After moving across country from California and buying a car hauler to haul my stuff and motorcycles, I have wondered what to do with it. Here's my current plan...
I can work on my three motorcycles, and play video games with a MAME cabinet.
I saw a bizarre and somewhat disturbing product advertised today, the VibeRider Motorcycle Seat Vibrator. It is a vibration device meant for sexual pleasure that one can install discreetly in the rear seat of a motorcycle. The device varies its vibration in concert with the bikes RPM, as well as inputs the driver makes to a control box.
I'm sure the vast majority of people who buy this device are right minded souls who will only use this with their informed and consenting partners. But as I read comments from potential purchasers on a few different sites I realized that this device could be used to diabolically, insidiously sexually abuse a lot of women. Someone with this device could invite a non-partner to get on the back of the bike and could then subject the passenger to vibrations which the passenger may not even know were being generated for their non-consenting sexual pleasure, rather than simply vibrations caused by the bike as part of its normal operations. And that makes this product potentially scary, and somewhat unique in the danger it poses.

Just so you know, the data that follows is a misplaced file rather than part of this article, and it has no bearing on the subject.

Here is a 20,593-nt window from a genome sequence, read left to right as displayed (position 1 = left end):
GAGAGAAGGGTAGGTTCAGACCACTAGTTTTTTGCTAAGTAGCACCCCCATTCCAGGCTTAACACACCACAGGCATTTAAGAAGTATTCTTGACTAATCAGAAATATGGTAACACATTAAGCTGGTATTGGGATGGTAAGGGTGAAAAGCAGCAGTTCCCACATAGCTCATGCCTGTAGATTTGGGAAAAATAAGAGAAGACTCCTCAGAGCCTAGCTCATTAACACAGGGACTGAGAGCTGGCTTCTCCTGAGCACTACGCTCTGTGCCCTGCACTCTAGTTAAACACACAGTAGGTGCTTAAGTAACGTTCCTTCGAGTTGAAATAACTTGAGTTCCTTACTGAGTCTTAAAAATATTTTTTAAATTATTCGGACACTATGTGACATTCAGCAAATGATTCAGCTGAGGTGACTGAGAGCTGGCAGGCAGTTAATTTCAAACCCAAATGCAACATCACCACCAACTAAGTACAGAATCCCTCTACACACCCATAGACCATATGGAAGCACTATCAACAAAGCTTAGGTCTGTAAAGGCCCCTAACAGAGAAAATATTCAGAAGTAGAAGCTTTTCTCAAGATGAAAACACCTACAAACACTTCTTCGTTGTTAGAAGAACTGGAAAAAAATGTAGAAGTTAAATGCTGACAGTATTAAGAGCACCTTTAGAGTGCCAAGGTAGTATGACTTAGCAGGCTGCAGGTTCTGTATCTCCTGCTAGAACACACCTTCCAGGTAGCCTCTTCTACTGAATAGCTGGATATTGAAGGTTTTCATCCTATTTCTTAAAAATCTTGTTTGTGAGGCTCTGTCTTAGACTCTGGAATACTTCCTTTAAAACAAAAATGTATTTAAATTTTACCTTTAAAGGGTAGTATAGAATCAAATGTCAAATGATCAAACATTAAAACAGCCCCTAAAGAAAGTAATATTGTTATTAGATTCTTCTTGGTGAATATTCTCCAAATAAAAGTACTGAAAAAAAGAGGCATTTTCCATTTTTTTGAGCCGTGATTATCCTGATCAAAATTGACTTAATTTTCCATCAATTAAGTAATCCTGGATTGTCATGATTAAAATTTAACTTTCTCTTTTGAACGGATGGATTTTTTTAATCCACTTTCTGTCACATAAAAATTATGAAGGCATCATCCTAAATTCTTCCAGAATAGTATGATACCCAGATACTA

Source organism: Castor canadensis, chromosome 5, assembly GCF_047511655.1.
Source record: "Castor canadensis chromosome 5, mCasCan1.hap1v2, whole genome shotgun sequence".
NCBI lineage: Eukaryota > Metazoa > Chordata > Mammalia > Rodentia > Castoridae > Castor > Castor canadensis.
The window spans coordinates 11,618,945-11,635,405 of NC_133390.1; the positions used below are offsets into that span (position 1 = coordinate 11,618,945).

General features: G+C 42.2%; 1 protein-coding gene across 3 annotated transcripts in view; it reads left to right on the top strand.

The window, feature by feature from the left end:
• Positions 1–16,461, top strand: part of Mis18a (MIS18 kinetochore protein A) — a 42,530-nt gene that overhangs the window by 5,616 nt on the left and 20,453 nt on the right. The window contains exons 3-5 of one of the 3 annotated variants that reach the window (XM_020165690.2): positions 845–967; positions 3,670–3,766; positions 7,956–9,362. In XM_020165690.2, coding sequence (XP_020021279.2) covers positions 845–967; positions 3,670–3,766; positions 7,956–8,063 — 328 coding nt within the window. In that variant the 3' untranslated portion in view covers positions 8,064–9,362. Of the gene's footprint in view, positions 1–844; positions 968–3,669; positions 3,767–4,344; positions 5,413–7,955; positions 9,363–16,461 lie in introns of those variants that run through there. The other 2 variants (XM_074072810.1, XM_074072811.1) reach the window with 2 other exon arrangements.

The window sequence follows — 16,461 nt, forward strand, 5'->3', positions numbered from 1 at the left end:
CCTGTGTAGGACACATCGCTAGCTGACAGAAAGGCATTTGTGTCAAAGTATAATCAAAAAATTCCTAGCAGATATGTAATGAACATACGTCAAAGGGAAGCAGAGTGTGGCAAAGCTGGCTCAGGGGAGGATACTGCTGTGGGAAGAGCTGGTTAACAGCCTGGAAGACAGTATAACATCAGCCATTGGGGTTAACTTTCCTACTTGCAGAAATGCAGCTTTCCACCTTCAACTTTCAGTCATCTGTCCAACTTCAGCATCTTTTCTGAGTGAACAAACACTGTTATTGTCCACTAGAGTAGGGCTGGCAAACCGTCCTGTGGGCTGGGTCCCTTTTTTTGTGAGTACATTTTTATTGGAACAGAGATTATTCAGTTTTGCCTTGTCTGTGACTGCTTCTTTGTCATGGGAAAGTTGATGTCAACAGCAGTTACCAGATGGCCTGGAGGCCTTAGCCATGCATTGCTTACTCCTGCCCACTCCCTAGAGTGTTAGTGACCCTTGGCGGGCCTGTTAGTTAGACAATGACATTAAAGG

Someone walking up to a non-partner and without consent putting a vibrator against the other person's genitals would pretty roundly be recognized as sexual assault. But I can imagine many people claiming not to understand that this is the same thing. Maybe the offender would claim "It was just a joke." or "But the bike is already vibrating, what's the difference?" And well, there's a quite profound difference: intent.
Finally had a chance to finish up and paint the sidecar cage. I'm very pleased with how it came out. I learned a lot of lessons which would lead me to do some things differently were I to do it again, but I doubt I would do it again because most of those lessons related to my cutting lots of corners knowing my attention span was limited and I just needed to push through and get it done as quickly as possible. And fortunately nobody else will know what I know about the corners I cut, so it hardly matters. I think the entire project took me about 35 hours, from idea to completion.